Dental whitening: FAQ answered
Many dental patients often wish that their smiles were whiter. As a result of this, many patients will attempt to whiten their teeth using diet or over-the-counter toothpaste and mouthwashes.
Unfortunately, this is not always effective and can usually only whiten the teeth by about 3 shades. Which is not the desired effect if you have deep staining!
Therefore when approaching a dentist about teeth whitening Macleod, you should endeavour to ask as many questions as possible. Below are some of the most common questions that dental teams are asked about whitening by patients who wish to undertake it professionally.
How will a dentist whiten my teeth?
The most common method that dentists use to whiten teeth involves painting on a gel or bleach. The reason that this is the most commonly used method is that most people have external stains, usually brought on by diet or lifestyle choices such as smoking.
These gels are more powerful than any you can purchase over-the-counter or online and caution must be taken when they are used.
If you have deeper set stains caused by early exposure to medication or an excess of fluoride, then your dentist may try to use abrasion whitening techniques. This is less common as it can result in the thinning of the enamel and potential issues with sensitivity.
In short, the way your dentist will whiten your teeth will depend on the type of staining you have and the desired result you are seeking.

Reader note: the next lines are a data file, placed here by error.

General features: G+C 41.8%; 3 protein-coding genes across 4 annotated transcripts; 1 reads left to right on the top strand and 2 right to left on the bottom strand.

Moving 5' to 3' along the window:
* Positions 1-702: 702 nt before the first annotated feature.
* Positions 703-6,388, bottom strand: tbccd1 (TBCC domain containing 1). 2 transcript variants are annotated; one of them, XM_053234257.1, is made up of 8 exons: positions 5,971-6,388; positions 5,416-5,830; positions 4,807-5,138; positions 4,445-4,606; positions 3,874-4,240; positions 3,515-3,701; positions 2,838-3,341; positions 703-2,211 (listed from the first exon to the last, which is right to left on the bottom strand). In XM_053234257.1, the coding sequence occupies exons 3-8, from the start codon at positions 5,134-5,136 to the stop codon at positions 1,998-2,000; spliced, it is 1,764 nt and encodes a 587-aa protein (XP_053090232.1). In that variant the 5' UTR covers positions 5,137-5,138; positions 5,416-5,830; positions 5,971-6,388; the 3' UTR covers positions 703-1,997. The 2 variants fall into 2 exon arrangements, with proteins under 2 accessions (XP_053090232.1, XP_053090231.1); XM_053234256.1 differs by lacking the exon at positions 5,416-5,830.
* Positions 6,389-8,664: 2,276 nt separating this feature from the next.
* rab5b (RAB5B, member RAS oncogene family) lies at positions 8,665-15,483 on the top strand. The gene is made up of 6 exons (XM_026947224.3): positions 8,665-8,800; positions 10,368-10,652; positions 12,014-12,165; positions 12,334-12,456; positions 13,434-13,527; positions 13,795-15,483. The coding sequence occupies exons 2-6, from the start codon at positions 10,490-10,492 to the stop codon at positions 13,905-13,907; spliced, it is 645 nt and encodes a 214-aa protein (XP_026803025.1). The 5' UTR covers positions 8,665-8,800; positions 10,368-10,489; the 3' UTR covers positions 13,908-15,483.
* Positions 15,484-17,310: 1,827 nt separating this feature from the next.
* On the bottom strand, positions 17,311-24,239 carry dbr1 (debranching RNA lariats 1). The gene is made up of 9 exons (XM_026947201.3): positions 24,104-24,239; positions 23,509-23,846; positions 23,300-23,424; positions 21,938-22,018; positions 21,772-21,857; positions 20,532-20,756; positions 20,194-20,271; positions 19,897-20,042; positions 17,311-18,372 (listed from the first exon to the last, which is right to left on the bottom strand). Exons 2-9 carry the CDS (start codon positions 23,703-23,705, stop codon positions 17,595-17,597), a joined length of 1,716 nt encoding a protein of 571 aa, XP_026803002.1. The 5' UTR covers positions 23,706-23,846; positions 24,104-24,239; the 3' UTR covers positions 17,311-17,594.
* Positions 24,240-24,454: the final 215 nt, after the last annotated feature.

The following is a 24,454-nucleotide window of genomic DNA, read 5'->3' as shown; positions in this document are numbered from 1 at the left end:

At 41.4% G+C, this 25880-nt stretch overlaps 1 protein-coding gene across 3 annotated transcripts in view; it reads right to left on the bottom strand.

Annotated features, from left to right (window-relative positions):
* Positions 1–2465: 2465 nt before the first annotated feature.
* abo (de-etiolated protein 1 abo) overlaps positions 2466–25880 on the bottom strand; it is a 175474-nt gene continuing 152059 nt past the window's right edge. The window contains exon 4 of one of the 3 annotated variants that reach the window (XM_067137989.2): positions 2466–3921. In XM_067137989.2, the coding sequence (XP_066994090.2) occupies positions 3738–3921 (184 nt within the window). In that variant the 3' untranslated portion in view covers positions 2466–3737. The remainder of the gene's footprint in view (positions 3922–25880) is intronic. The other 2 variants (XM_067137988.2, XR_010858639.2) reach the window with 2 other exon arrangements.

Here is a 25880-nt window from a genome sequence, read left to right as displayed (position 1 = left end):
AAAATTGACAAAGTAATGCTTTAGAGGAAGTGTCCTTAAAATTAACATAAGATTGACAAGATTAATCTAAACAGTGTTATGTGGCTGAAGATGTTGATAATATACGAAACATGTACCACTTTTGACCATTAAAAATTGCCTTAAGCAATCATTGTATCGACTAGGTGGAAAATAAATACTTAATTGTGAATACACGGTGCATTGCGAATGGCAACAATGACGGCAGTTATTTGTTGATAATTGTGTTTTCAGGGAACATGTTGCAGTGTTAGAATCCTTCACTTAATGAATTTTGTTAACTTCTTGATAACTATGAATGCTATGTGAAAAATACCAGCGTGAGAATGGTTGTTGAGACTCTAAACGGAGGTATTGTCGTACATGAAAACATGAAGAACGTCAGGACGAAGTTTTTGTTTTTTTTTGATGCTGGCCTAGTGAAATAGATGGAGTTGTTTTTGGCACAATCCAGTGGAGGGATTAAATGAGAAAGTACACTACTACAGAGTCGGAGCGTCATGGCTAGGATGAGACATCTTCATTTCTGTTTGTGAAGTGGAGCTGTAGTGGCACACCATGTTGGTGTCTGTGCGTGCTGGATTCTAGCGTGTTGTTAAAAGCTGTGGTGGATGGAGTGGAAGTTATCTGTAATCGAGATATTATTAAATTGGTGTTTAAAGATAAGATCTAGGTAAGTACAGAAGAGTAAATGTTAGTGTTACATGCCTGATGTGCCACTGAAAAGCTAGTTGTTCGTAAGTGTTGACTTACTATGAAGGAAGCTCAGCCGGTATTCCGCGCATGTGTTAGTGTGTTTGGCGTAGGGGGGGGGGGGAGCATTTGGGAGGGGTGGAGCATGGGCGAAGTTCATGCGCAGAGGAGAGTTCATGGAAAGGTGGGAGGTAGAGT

Is the process long?
With bleach based whitening, the process will usually be spread over a two-week period.
At your first appointment, your dentist will apply the first coats of the bleaching gels and use a UV light to oxidize them, thus removing the stains. At home, you may be given a set of customised fitting trays which you will need to wear overnight and apply a weaker version of these bleaches to whiten your teeth. After the 2 weeks is up you will be called back to your dental team to have the final instalment of gels applied to your teeth.
Does it heighten sensitivity?
Gels used in dental surgeries to whiten teeth often have anti-sensitivity agents built-in, so any sensitivity you do experience from the process should be temporary.
If you have sensitive teeth before undertaking whitening it may worsen but once again it should be temporary.
How long can I expect the results to last?
The results of whitening will vary; for some people, their whiter smile may last years, while others may only experience the effects for a few months.
The longevity of your whitening will depend on your lifestyle. If you smoke, it is unlikely that the effects will last as long as they would for someone who doesn’t smoke.
Does over the counter toothpaste work as well as professional whitening gels?
In a word, no.
This is because over-the-counter toothpaste does not contain the bleaching agent hydrogen peroxide at the same concentrations as the gels that are used in dental surgeries to whiten teeth.
Any surgical or invasive procedure carries risks. Before proceeding you should seek a second opinion from an appropriately qualified health practitioner.